They do not, by and large, favor President Obama. That was true in 2008, when Republican John McCain trounced Obama by 18 percentage points among the white working class. That chasm has only grown in 2012, with Obama trailing Mitt Romney by as much 25 points, according to recent NBC/Wall Street Journal polls.
But there's a crucial exception here, one that could put Obama within reach of a second term in office: Ohio.
Recent polls show that, unlike in Florida and Virginia, Obama's support among white working-class voters has held firm in Ohio. That steady backing among blue-collar whites goes a long way toward explaining the president's 5- and 6-point leads in recent polls of Ohio voters heading into Election Day. It's an advantage that could clinch for Obama the most contested swing state in the presidential race.
So why did white working-class Ohioans stick by Obama while their peers in other swing states did not? One reason was a relentless and brutally effective ad campaign by Priorities USA Action, the super-PAC run by a pair of former Obama White House aides.
Priorities USA Action has focused largely on attacking Mitt Romney's record at Bain Capital, the private equity firm he ran for almost two decades. The super-PAC cutmorethan a half-dozenadsdepicting Romney as a cold-hearted plutocrat, ruthless in his pursuit of profits and unaffected by the human toll of Bain's brand of buying and selling companies. The ads feature laid-off workers with names like Bev Webb and Donnie Box and Joe Whitley, usually hailing from heartland states like Indiana and Ohio, talking about what they saw as Romney's disregard for those left in the wake of Bain's deal-making. The tag line of these ads was simple yet brutal: "If Mitt Romney wins, the middle class loses."
The super-PAC's most searing ad was "Stage," in which a man named Mike Earnest describes building a 30-foot stage at the paper plant he worked at in Marion, Indiana. Romney-run Bain Capital had recently bought the plant. Days after building the stage, Earnest explains, a group of businessmen strolled onto it and told everyone at the plant they were fired. "Turns out that when we built that stage," Earnest says into the camera, "it was like building my own coffin. And it just made me sick."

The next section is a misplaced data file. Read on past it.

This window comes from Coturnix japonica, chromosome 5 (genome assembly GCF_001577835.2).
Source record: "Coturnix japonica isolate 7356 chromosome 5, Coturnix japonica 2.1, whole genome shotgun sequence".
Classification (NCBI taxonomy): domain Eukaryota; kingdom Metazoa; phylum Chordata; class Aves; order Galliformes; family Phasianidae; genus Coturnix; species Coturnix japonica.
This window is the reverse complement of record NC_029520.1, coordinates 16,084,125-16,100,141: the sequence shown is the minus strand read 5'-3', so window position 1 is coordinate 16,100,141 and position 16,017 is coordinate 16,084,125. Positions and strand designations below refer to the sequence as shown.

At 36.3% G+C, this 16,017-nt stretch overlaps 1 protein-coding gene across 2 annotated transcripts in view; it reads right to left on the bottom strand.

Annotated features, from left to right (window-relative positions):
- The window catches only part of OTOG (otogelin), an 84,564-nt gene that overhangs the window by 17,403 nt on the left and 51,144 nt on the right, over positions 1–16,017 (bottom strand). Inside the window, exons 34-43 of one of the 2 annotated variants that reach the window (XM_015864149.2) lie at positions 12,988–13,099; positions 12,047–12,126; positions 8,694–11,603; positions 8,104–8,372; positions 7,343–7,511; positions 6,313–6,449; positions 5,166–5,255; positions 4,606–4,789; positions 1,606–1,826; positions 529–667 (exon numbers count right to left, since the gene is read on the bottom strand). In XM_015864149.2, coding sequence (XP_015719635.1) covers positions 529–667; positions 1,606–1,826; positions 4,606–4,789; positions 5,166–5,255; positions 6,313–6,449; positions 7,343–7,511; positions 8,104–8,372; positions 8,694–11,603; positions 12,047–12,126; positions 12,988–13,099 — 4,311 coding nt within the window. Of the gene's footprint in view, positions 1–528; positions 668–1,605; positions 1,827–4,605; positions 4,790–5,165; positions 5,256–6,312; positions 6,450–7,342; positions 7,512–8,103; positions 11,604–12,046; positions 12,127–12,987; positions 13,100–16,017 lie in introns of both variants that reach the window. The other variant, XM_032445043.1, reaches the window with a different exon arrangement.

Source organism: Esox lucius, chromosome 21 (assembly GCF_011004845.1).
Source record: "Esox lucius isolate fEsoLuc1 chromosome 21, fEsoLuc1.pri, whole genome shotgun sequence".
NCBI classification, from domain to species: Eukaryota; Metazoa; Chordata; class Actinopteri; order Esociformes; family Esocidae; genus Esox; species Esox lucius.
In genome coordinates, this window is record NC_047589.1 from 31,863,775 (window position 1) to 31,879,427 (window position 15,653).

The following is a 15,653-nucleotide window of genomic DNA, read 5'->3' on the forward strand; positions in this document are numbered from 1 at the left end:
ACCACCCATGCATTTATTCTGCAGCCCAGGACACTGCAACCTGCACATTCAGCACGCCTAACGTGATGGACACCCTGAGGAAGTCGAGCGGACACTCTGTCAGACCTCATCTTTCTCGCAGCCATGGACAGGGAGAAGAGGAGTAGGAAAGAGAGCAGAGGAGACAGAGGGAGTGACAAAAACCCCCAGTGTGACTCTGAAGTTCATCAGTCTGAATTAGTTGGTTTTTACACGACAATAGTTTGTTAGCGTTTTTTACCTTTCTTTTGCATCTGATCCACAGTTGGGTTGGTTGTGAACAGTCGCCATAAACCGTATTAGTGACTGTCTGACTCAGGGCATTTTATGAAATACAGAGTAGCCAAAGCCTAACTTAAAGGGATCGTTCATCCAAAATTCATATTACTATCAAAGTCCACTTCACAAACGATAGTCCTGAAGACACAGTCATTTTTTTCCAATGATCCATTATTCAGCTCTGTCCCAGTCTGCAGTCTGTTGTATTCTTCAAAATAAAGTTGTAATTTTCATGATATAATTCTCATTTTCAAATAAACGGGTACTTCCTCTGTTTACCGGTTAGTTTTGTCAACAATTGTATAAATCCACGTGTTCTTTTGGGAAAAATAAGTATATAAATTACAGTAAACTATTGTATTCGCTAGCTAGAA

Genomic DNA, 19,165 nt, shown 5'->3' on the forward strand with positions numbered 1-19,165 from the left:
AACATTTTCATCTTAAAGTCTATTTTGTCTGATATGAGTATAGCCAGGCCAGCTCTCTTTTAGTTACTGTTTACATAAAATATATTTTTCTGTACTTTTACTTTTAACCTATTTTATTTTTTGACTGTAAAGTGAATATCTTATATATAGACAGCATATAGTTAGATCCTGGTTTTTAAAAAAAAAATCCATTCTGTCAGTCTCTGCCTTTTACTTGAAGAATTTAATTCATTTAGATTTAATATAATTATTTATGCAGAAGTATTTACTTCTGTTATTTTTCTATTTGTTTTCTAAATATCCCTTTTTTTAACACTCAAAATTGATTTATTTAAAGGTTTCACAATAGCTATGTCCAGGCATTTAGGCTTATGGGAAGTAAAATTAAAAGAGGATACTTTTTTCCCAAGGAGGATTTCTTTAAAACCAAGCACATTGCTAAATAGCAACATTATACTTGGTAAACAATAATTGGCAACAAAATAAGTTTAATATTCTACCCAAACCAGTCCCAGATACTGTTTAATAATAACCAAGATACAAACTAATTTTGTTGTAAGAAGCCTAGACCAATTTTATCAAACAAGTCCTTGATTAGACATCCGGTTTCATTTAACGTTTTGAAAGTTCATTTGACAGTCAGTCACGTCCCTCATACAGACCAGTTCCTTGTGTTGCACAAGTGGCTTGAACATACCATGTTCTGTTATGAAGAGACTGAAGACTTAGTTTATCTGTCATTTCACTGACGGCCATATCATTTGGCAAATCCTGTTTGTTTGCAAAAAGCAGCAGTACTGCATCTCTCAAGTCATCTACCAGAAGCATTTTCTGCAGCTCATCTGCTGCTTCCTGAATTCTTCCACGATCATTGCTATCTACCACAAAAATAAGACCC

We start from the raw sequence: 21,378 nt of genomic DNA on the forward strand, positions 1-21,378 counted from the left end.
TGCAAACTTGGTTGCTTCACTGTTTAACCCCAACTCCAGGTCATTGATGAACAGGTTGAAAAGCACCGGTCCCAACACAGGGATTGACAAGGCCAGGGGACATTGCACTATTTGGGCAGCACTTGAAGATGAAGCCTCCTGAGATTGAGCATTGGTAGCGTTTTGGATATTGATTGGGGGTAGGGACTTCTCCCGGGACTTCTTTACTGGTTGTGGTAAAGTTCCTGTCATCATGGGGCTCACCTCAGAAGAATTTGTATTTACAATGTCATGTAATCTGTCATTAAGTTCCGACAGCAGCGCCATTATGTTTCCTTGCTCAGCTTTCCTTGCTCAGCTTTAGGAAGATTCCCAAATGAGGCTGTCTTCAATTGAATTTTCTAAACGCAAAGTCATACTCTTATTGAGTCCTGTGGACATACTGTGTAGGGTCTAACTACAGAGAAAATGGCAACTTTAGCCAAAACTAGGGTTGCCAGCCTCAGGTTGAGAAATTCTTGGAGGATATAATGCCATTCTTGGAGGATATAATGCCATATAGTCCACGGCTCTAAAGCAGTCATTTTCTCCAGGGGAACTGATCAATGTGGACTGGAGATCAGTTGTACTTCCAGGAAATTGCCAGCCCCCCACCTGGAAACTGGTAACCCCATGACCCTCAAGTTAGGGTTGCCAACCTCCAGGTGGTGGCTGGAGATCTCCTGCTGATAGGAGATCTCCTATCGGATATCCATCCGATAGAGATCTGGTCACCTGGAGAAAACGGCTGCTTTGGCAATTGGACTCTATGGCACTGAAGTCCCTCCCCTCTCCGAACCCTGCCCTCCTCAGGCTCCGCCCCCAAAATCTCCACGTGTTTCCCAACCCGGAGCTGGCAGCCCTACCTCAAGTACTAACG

Here's the ad:
"Stage" has been nothing short of a home run for Priorities. Ace Metrix, a TV analytics company, rated it the most effective campaign spot of the 2012 election season. ABC News called it "the Bain ad that Romney should fear the most." TheNew Republic said the ad was "surely the most effective of all." Even GOP message guru Frank Luntz was quoted by the Huffington Post's Howard Fineman as saying "that ad alone has killed Mitt Romney in Ohio."
A Priorities staffer, who requested anonymity to discuss internal metrics, says the super-PAC has spent nearly $50 million on nine ads hitting Romney's record at Bain. Priorities sunk "eight figures" alone into saturating the airwaves with "Stage." Priorities' nine Bain ads have been viewed 5.2 million times on YouTube, including 2.8 million for "Stage"; 710,000 of those overall views were by Ohioans, the staffer ads.
The Priorities super-PAC settled on its anti-Bain strategy soon after the group's launch in April 2011. It resulted from a challenge that confronted Priorities early on: tying Romney to the unpopular Republican agenda of ending Medicare as we know it, shuttering Planned Parenthood, cutting taxes on the wealthy, and so on. In focus groups, the Priorities staffer recalls, voters simply didn't believe Romney stood for that agenda. The super-PAC needed a clear, concise message that sowed doubt in voters' minds about Romney and his vision for the country.
Cofounders Bill Burton and Sean Sweeney, both former Obama aides, also guessed that they wouldn't have nearly as much money to spend as their Republican counterparts. (They were right: Priorities' $64 million haul pales in comparison to the $132 million banked by Restore Our Future, the pro-Romney super-PAC.) So Burton, Sweeney, and the Priorities team had a limited amount of money to convince voters that Romney would sucker-punch the middle class if elected president.
Zeroing in on Romney's Bain years would limit their scope, the Priorities staffer says. But focus groups showed that the super-PAC's Bain messaging really resonated in Ohio, a Rust Belt state where only 24 percent of people have a college degree. The legacy of corporate outsourcing is plain to see in the empty mill towns and muted Main Streets across Ohio. A message tailored to those voters, the Priorities staffer says, could be a hit.
"Stage" and Priorities' other Bain ads were so successful that they've kept Obama competitive in Ohio with the demographic he struggles with most. Burton even fired off an email to supporters on Friday pleading with them to donate so that Priorities could keep "Stage" on the airwaves in the final days of the campaign.
The Obama campaign itself, of course, deserves ample credit for the president's standing in Ohio. Obama, Vice President Joe Biden, and campaign surrogates have hyped the president's support for bailing out General Motors and Chrysler, which resulted in saving tens of thousands of Ohio jobs. They've contrasted that support with Romney's call to push General Motors and Chrysler into managed bankruptcy without federal backing. And the Obama campaign has similarly hit Romney for his years at Bain.
But any account of President Obama's fight for Ohio is incomplete without factoring in Priorities' assault on Romney and Bain. And if Obama does win Ohio on Tuesday, the president who once blasted super-PACs as "a threat to democracy" will owe a debt to the super-PAC that had his back.
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